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Tuberculin skin test conversion and reactivity rates among adults with and without human immunodeficiency virus in urban settings in Ethiopia.

Authors
Type
Published Article
Journal
Clinical and vaccine immunology : CVI
Publication Date
Volume
13
Issue
7
Pages
784–789
Identifiers
PMID: 16829616
Source
Medline
License
Unknown

Abstract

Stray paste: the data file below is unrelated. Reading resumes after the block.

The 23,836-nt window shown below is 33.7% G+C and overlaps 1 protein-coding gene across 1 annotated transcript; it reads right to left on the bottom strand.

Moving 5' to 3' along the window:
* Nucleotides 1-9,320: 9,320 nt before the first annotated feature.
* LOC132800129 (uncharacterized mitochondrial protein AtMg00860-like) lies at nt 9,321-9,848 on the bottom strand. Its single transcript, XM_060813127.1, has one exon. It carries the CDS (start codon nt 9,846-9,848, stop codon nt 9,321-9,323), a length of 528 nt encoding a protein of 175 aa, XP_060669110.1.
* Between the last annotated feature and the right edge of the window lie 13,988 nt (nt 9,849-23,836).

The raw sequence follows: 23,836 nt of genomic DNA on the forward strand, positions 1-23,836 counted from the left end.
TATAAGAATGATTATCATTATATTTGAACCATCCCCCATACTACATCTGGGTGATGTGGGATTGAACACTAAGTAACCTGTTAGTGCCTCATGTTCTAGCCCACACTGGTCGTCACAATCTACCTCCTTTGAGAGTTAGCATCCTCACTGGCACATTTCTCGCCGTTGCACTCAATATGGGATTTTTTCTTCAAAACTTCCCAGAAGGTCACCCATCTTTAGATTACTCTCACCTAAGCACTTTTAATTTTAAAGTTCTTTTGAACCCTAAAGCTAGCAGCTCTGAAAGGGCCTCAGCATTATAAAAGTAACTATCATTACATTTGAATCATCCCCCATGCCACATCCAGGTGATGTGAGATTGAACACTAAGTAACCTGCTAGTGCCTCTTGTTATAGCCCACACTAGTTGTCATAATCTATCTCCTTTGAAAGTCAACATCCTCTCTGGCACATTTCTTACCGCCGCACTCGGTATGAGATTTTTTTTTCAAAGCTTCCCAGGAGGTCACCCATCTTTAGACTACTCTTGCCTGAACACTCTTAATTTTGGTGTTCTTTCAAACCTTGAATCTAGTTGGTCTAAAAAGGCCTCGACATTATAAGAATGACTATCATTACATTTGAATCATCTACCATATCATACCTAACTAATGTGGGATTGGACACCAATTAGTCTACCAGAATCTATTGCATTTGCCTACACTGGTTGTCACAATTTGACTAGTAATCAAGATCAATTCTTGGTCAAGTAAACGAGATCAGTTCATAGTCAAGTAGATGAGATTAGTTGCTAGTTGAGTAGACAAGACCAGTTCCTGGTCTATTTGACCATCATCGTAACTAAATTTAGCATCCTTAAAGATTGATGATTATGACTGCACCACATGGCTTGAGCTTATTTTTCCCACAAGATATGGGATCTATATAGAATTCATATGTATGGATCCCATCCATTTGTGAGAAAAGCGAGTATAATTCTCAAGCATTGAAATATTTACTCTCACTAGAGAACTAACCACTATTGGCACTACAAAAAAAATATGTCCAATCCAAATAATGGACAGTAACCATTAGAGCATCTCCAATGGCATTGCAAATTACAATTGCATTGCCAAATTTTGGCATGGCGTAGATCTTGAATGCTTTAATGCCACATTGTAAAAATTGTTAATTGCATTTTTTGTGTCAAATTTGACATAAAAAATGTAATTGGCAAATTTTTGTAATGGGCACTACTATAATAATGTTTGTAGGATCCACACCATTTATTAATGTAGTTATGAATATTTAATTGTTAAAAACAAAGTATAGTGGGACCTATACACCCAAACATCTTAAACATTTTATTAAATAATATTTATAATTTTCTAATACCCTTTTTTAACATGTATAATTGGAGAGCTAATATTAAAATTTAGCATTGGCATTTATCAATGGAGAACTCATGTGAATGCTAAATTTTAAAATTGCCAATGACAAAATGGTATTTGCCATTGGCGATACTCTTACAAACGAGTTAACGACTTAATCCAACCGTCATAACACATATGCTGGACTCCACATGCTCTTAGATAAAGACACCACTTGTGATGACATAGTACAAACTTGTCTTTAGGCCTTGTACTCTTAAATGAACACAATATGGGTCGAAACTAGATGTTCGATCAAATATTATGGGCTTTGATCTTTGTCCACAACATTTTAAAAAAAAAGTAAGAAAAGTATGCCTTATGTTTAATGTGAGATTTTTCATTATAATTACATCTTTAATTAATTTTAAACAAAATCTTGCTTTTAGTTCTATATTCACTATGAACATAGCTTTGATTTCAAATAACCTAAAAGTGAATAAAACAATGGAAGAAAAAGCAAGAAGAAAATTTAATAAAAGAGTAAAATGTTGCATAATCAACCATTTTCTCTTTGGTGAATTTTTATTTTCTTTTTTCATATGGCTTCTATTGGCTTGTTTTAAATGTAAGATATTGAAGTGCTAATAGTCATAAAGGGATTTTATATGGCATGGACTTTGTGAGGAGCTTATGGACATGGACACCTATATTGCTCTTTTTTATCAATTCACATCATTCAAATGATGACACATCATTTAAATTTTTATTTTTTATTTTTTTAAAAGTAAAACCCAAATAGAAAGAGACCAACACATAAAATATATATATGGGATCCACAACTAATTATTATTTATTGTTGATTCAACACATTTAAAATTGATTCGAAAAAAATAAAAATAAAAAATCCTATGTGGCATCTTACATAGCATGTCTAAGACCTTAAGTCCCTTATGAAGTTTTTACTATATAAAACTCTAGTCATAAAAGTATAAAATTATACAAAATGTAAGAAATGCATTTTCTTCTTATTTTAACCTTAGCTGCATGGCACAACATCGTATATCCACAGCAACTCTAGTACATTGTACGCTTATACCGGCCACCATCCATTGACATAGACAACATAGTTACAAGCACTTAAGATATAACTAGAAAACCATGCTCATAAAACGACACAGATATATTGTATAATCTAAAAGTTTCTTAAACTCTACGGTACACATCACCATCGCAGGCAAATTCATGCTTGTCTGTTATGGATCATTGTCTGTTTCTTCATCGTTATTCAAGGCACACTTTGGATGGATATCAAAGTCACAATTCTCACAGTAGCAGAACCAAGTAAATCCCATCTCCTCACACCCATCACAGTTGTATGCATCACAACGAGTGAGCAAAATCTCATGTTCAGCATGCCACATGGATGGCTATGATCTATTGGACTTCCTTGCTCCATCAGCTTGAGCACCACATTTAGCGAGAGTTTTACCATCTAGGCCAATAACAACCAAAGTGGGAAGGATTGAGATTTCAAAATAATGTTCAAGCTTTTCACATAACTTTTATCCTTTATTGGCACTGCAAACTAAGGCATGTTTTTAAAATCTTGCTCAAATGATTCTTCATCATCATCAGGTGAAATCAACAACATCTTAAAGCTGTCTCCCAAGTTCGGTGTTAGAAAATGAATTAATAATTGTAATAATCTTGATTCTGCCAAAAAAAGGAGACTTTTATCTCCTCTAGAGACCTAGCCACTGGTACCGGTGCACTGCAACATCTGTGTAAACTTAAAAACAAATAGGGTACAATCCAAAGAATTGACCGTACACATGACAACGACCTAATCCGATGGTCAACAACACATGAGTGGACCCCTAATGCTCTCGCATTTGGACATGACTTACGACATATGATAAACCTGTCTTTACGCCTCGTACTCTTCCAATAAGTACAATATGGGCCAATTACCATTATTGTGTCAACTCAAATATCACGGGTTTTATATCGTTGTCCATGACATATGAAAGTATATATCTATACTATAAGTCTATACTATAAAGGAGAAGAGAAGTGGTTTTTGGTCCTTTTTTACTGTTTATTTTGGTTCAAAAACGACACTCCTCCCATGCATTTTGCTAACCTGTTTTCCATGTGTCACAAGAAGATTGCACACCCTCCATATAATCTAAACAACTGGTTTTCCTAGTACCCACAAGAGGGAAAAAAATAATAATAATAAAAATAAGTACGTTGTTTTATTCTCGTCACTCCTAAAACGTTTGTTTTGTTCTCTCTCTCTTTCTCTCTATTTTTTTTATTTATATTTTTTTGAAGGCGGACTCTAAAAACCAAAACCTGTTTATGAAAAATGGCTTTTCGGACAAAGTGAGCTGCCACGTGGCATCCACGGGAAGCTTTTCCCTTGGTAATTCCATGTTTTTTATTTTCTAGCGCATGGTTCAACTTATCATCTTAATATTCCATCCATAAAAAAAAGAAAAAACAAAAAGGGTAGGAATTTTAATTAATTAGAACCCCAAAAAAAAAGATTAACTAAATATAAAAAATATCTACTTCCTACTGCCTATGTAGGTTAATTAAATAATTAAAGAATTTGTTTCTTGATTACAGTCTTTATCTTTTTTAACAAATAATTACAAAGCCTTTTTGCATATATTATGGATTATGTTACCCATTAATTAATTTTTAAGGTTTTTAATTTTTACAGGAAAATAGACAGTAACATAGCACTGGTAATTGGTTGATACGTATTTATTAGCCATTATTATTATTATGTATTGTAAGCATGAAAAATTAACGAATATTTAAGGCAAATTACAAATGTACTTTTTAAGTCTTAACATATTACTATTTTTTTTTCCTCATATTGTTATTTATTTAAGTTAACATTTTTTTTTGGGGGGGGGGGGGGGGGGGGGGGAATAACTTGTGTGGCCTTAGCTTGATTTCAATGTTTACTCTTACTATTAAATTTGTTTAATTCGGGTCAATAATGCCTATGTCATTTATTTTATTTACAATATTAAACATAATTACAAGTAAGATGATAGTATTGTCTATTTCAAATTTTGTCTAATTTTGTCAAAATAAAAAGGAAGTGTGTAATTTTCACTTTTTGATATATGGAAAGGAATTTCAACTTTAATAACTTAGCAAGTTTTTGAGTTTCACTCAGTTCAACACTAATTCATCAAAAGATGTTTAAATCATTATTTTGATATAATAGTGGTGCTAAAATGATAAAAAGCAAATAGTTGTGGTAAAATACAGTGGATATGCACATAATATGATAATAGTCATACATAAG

To investigate whether low CD4+ T-cell counts in healthy and human immunodeficiency virus (HIV)-infected Ethiopians influence tuberculosis (TB) immunological memory, tuberculin skin test (TST) conversion and reactivity rates were investigated among adults with and without HIV infection in urban settings in Ethiopia. Reaction to the TST was analyzed with purified protein derivative by the Mantoux technique. A total of 1,286 individuals with TST results of > or = 5-mm (n = 851) and < or = 4-mm (n = 435) induration diameters were included. Individuals with < or = 4-mm induration sizes were followed up for 21.4 +/- 9.5 months (mean +/- standard deviation) to observe skin test conversion. The overall TST reactivity (> or = 5-mm induration diameter) was 66.2% (n = 851). Reactivity was significantly lower among HIV-positive persons (40.5%) than among HIV-negative persons (68.7%) (P < 0.001). Of the above persons, 32 incident TB patients were checked for their TST status 13.05 +/- 11.1 months before diagnosis and reactivity was found among 22 (68.7%) of them. Of the TST-negative persons with 0- to 4-mm indurations who were followed up for 3 years, the conversion rate to positivity was 17.9/100 person-years of observation (PYO) (14.4/100 PYO and 18.3/100 PYO in HIV-positive and -negative persons, respectively). Despite lower absolute CD4+ T-cell numbers in Ethiopians, higher TST conversion and reactivity rates show the presence of a higher rate of latent TB infection and/or transmission. The lower TST positivity rate before a diagnosis of TB disease showed the lower sensitivity of the test. This indicates the need for other sensitive and specific diagnostic and screening methods to detect TB infection, particularly among HIV-positive persons, so that they can be given prophylactic isoniazid therapy.

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